733. STEPPE EAGLE.
Aquila nipalensis Hodgs. As. Res. xviii. part 2, p. 13, pl. i. (1832) ; Dresser, v. p. 507, pl. 340 ; A. bifasciata, J. E. Gray, Ill. Ind. Zool, i. pl. 17 (1830-34 nec. Brehm) ; Blanf. F. Brit. Ind. Birds, iii. p. 336 ; A. orientalis. Cab. J. f. O. 1854, p. 369 ; A. amurensis, Swinh. P.Z.S. 1871, p. 338 ; Tacz. F. O. Sib. O. p. 201 ; A. mogilnik Sharpe, Cat. B. Br. Mus. i. p. 240 (1874 nec. Gmel.).
Steppen Adler, German ; Podorlik, Russ. ; Karagush, Bashkir.
Male ad. (S. Russia). Upper parts dull earth-brown, darker on the head scapulars and inner secondaries paler on the nape ; quills and larger scapu¬lars blackish brown ; tail blackish brown, narrowly tipped with light brown, and with obsoletely marbled ashy grey bars ; under parts dull earth-brown, tinged with rufous on the lower abdomen ; bill bluish horn ; cere, gape, and feet pale yellow ; iris brown. Culmen 2.4, wing 20.5, tail 10.7, tarsus 2.7 inch. Female similar but larger. The young bird is dark earth-brown, with a faint purplish tinge above and below, has two conspicuous rufous ochreous wing-bars, the upper tail-coverts bright ochreous fawn, and the tail is broadly tipped with dull rufescent ochreous. From the Spotted Eagles this species is readily distinguishable in having a vertical and not a round nostril.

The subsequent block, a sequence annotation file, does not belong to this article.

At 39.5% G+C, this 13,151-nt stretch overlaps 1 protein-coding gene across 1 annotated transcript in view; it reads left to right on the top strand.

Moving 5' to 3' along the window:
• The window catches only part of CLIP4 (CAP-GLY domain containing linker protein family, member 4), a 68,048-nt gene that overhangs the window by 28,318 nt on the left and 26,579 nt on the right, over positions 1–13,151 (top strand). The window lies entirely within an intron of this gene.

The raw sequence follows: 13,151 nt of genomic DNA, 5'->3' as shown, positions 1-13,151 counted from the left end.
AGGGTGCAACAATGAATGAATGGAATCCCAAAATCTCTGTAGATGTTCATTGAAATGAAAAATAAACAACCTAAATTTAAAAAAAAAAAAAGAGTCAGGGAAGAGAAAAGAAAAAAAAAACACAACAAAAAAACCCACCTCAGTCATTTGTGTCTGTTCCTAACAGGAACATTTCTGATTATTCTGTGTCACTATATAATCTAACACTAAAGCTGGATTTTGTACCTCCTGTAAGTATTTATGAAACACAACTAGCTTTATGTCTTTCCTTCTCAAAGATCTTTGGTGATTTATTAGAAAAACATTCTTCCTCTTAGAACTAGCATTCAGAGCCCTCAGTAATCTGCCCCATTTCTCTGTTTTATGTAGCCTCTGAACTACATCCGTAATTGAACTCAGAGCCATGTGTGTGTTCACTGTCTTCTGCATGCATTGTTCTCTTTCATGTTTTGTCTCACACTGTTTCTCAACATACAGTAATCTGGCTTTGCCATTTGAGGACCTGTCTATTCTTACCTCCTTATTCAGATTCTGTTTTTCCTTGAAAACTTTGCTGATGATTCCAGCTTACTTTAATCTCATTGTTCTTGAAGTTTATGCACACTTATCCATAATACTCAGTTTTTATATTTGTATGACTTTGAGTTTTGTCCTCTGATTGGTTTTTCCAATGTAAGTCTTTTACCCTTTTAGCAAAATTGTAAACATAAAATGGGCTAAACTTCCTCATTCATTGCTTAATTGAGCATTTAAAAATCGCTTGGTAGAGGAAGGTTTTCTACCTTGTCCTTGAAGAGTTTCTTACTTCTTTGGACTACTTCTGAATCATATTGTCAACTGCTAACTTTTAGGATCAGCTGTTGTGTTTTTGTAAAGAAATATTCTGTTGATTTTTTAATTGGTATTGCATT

Hab. Eastern and South-eastern Europe ; North-east Africa ; Asia east to South Eastern Siberia ; Mongolia and China ; in winter visiting Northern India, Assam, and Burma.
In habits this is a heavy bird, frequenting the Steppes and open country and feeding on small mammals, reptiles, and carrion, sometimes capturing small birds. Its nest, which is invariably placed on the ground, frequently on a low mound, is constructed of twigs and boughs lined with grass, plant-stems, or wool, and the eggs 2, rarely 3 in number, are usually deposited in May, and are white with violet grey shell-markings and deep red surface-spots and blotches, and are as a rule not richly marked though sometimes they are as well and boldly marked as those of A. pomarina. In size they average by 2.35.
733. Aquila nipalensis
733. STEPPE EAGLE.